3
$\begingroup$

For a solution such as:

Luria-Bertani (LB) Broth:

10 g tryptone
5 g yeast extract
10 g of NaCl ($M = 58.44\ \mathrm{g/mol}$)

q.s. to 1 l, pH to 7.2, autoclave.

I would like to make a bulk amount of premixed powder, i.e. combine 1 kg tryptone, 500 g yeast extract and 1 kg NaCl in a big bottle, shake it and keep it on shelf. Whenever I need to make LB now I just weight 25 g of this premix and add to 1 l of water.

I’m concerned about a couple things thought. First how thoroughly it gets mixed, and second any settling of different chemicals over time. Either would cause many different batches to be messed up.

I’m wondering if anyone has experience with this and ways to avoid those two problems. I’m interested in doing this for other solutions as well. Do manufacturers who make these premixed powders re pulverize them or process them in a certain way to make it work?

$\endgroup$
1
$\begingroup$

Companies that sell such mixtures usually make them by dissolving everything into a solution, lyophilizing the solution, and then grinding the lyophilized residue. This guarantees that the size of particulates in the mixture will not be related to the chemical identity of the particulates.

If you have to mix powders, I wouldn't recommend making such a large batch. Why not make a smaller batch, enough for 10 - 20 bottles of LB, mix thoroughly by shaking (which will still not be as good as lyophilizing), and then immediately aliquot 25 g portions into a series of dry 1 L bottles? Then you can store the dry bottles until you want to make some LB, and you don't have to worry about the powder settling etc. in each bottle once it has its own charge of powder.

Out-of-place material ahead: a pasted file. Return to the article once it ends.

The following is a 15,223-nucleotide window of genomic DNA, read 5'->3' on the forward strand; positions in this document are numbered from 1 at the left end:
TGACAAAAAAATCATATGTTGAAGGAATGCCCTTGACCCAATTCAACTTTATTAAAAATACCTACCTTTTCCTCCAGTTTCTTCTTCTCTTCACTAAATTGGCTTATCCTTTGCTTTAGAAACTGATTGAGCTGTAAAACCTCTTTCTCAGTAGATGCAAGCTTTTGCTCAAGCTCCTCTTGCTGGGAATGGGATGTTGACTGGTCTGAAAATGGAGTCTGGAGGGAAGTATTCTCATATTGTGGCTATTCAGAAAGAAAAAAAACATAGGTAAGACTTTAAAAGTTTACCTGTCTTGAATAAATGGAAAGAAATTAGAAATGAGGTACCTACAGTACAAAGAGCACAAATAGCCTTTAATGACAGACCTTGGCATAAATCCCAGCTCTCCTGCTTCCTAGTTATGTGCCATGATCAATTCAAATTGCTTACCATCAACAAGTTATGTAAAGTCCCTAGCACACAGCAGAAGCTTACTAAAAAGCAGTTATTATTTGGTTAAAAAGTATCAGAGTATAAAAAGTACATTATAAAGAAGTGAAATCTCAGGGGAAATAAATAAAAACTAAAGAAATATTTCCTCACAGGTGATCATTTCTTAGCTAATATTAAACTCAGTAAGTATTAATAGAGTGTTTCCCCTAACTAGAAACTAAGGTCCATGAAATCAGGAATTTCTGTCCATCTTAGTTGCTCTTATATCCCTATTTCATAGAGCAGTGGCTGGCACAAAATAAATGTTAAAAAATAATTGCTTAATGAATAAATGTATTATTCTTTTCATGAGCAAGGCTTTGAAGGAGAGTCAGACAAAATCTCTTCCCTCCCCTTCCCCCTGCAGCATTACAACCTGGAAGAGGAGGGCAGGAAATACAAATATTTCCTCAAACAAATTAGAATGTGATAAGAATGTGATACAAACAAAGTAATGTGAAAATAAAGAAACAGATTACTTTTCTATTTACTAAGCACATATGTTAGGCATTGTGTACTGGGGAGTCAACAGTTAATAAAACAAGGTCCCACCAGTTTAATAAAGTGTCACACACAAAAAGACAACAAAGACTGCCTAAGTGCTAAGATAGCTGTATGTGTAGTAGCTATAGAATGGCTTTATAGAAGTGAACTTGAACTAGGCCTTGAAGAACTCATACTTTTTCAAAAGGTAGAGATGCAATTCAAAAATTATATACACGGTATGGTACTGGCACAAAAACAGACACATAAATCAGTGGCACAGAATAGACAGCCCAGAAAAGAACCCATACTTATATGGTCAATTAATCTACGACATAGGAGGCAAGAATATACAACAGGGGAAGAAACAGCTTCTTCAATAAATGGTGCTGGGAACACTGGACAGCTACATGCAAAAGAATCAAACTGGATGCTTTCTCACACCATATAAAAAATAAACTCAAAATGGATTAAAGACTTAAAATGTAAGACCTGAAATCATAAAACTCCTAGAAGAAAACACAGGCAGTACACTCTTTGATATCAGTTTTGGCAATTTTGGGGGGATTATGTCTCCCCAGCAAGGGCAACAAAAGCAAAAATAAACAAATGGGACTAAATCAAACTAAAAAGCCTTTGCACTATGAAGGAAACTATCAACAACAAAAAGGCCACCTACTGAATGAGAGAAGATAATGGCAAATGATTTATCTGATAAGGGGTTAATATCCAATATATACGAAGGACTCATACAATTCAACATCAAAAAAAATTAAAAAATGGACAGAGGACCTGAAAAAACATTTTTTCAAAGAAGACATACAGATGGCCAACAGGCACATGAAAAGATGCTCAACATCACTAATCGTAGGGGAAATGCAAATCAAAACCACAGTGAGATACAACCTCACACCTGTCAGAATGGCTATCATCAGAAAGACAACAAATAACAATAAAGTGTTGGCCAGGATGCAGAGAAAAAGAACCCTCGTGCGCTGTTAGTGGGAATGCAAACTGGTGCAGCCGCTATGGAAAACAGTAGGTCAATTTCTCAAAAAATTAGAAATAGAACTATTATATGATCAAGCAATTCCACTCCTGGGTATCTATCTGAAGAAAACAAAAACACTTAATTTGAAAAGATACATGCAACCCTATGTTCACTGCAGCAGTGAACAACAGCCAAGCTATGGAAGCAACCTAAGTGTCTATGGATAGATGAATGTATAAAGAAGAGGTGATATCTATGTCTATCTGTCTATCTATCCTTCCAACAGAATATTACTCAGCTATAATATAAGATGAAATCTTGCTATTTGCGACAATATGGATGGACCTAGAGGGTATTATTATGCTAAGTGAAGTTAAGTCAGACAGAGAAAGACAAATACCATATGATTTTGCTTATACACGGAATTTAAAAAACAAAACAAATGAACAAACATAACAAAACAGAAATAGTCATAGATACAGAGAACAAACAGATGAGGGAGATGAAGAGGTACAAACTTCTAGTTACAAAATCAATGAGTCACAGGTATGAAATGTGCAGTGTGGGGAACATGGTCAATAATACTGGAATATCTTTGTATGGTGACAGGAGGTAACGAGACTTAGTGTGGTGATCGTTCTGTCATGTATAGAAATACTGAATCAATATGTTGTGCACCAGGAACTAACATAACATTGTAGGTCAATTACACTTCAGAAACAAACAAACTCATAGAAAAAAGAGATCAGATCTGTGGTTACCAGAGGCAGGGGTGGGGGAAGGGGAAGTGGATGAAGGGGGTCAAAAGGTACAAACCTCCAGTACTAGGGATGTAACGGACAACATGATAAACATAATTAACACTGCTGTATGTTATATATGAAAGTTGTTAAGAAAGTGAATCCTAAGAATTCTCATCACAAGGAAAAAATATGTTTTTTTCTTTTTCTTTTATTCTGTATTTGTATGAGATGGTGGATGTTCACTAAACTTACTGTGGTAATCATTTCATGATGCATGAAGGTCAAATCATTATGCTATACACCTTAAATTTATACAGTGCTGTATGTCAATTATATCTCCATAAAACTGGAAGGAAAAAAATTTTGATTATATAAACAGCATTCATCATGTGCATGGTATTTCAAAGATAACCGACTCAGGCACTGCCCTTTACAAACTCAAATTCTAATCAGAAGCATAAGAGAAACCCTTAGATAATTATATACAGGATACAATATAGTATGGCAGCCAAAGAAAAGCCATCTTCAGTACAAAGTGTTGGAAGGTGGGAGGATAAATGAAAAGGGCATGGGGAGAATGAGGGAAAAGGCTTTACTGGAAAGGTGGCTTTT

$\endgroup$
3
$\begingroup$

Once the powders are mixed, it is unlikely that they will separate unless the container is subjected to vibrations.

As for mixing, companies that need to mix batches of material use a mixer to make their batches. The second photo in the article is similar to what I have seen.

$\endgroup$
  • $\begingroup$ I'm still hesitant, there's vibration everywhere, this mix will prob last 5 years and I don't have one of those awesome mixers. Especially with solutions where some components are very hydroscopic. I guess I'm stuck with aliquoting a single premix $\endgroup$ – rhill45 Sep 7 '14 at 1:15
  • $\begingroup$ It doesn't need to be so "awesome". Even a rolling bottle will eventually mix the material. $\endgroup$ – LDC3 Sep 7 '14 at 1:20
  • $\begingroup$ There is no guarantee that the equilibrium distribution of particles in the mixture is uniform. Mixing powders is generally a bad idea. $\endgroup$ – Curt F. May 15 '15 at 18:50
  • $\begingroup$ @CurtF. Every tablet was a mixture of powders before it was compressed into a tablet. Are you saying that there is usually a large variation in the dose between tablets? $\endgroup$ – LDC3 May 16 '15 at 1:00
  • $\begingroup$ Yes, that is what I am saying. It is actually a major problem in the drug industry and in the USA at least, the FDA is tightening quality control standards. Pill to pill variation in dosage can be 10% for some products. $\endgroup$ – Curt F. May 16 '15 at 3:36

Your Answer

By clicking “Post Your Answer”, you agree to our terms of service, privacy policy and cookie policy

Not the answer you're looking for? Browse other questions tagged or ask your own question.